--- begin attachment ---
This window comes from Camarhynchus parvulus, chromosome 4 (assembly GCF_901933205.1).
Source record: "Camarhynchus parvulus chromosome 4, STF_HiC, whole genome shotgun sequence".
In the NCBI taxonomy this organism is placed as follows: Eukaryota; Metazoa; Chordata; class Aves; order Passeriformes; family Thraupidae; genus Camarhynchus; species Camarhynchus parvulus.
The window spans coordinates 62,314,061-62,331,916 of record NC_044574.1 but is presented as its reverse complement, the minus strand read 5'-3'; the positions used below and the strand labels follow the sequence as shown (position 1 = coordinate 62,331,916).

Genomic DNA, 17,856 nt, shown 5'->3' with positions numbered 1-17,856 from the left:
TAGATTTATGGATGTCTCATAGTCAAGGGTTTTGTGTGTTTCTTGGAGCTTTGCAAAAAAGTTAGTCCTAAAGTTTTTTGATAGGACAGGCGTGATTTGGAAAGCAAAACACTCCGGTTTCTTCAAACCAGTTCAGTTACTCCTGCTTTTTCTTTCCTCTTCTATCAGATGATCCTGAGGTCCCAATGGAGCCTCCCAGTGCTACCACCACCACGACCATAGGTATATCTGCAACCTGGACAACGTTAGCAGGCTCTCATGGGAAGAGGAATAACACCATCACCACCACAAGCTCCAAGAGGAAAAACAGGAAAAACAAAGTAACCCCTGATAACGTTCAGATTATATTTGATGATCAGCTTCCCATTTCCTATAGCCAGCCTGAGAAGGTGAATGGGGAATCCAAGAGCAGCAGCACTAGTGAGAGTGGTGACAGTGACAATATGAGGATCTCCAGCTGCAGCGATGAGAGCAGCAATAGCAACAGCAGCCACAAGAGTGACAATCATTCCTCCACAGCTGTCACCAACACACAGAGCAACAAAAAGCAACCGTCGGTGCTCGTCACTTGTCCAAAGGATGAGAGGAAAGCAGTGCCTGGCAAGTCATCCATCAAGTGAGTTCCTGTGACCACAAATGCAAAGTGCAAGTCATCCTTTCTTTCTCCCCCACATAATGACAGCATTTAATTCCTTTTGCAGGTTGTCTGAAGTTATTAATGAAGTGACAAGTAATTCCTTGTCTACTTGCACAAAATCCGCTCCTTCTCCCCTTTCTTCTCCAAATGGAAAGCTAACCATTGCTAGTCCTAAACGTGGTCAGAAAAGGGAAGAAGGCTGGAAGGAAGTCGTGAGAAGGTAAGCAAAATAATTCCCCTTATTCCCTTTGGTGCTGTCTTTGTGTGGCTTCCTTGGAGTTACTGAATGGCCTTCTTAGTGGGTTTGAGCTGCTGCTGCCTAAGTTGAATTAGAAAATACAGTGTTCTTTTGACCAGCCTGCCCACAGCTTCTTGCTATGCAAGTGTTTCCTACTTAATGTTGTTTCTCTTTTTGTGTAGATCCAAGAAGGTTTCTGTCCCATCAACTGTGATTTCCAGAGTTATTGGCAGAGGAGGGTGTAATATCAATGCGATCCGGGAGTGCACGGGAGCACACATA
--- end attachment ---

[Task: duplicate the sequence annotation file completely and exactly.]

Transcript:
This window comes from Camarhynchus parvulus, chromosome 4 (assembly GCF_901933205.1).
Source record: "Camarhynchus parvulus chromosome 4, STF_HiC, whole genome shotgun sequence".
In the NCBI taxonomy this organism is placed as follows: Eukaryota; Metazoa; Chordata; class Aves; order Passeriformes; family Thraupidae; genus Camarhynchus; species Camarhynchus parvulus.
The window spans coordinates 62,314,061-62,331,916 of record NC_044574.1 but is presented as its reverse complement, the minus strand read 5'-3'; the positions used below and the strand labels follow the sequence as shown (position 1 = coordinate 62,331,916).

Genomic DNA, 17,856 nt, shown 5'->3' with positions numbered 1-17,856 from the left:
TAGATTTATGGATGTCTCATAGTCAAGGGTTTTGTGTGTTTCTTGGAGCTTTGCAAAAAAGTTAGTCCTAAAGTTTTTTGATAGGACAGGCGTGATTTGGAAAGCAAAACACTCCGGTTTCTTCAAACCAGTTCAGTTACTCCTGCTTTTTCTTTCCTCTTCTATCAGATGATCCTGAGGTCCCAATGGAGCCTCCCAGTGCTACCACCACCACGACCATAGGTATATCTGCAACCTGGACAACGTTAGCAGGCTCTCATGGGAAGAGGAATAACACCATCACCACCACAAGCTCCAAGAGGAAAAACAGGAAAAACAAAGTAACCCCTGATAACGTTCAGATTATATTTGATGATCAGCTTCCCATTTCCTATAGCCAGCCTGAGAAGGTGAATGGGGAATCCAAGAGCAGCAGCACTAGTGAGAGTGGTGACAGTGACAATATGAGGATCTCCAGCTGCAGCGATGAGAGCAGCAATAGCAACAGCAGCCACAAGAGTGACAATCATTCCTCCACAGCTGTCACCAACACACAGAGCAACAAAAAGCAACCGTCGGTGCTCGTCACTTGTCCAAAGGATGAGAGGAAAGCAGTGCCTGGCAAGTCATCCATCAAGTGAGTTCCTGTGACCACAAATGCAAAGTGCAAGTCATCCTTTCTTTCTCCCCCACATAATGACAGCATTTAATTCCTTTTGCAGGTTGTCTGAAGTTATTAATGAAGTGACAAGTAATTCCTTGTCTACTTGCACAAAATCCGCTCCTTCTCCCCTTTCTTCTCCAAATGGAAAGCTAACCATTGCTAGTCCTAAACGTGGTCAGAAAAGGGAAGAAGGCTGGAAGGAAGTCGTGAGAAGGTAAGCAAAATAATTCCCCTTATTCCCTTTGGTGCTGTCTTTGTGTGGCTTCCTTGGAGTTACTGAATGGCCTTCTTAGTGGGTTTGAGCTGCTGCTGCCTAAGTTGAATTAGAAAATACAGTGTTCTTTTGACCAGCCTGCCCACAGCTTCTTGCTATGCAAGTGTTTCCTACTTAATGTTGTTTCTCTTTTTGTGTAGATCCAAGAAGGTTTCTGTCCCATCAACTGTGATTTCCAGAGTTATTGGCAGAGGAGGGTGTAATATCAATGCGATCCGGGAGTGCACGGGAGCACACATA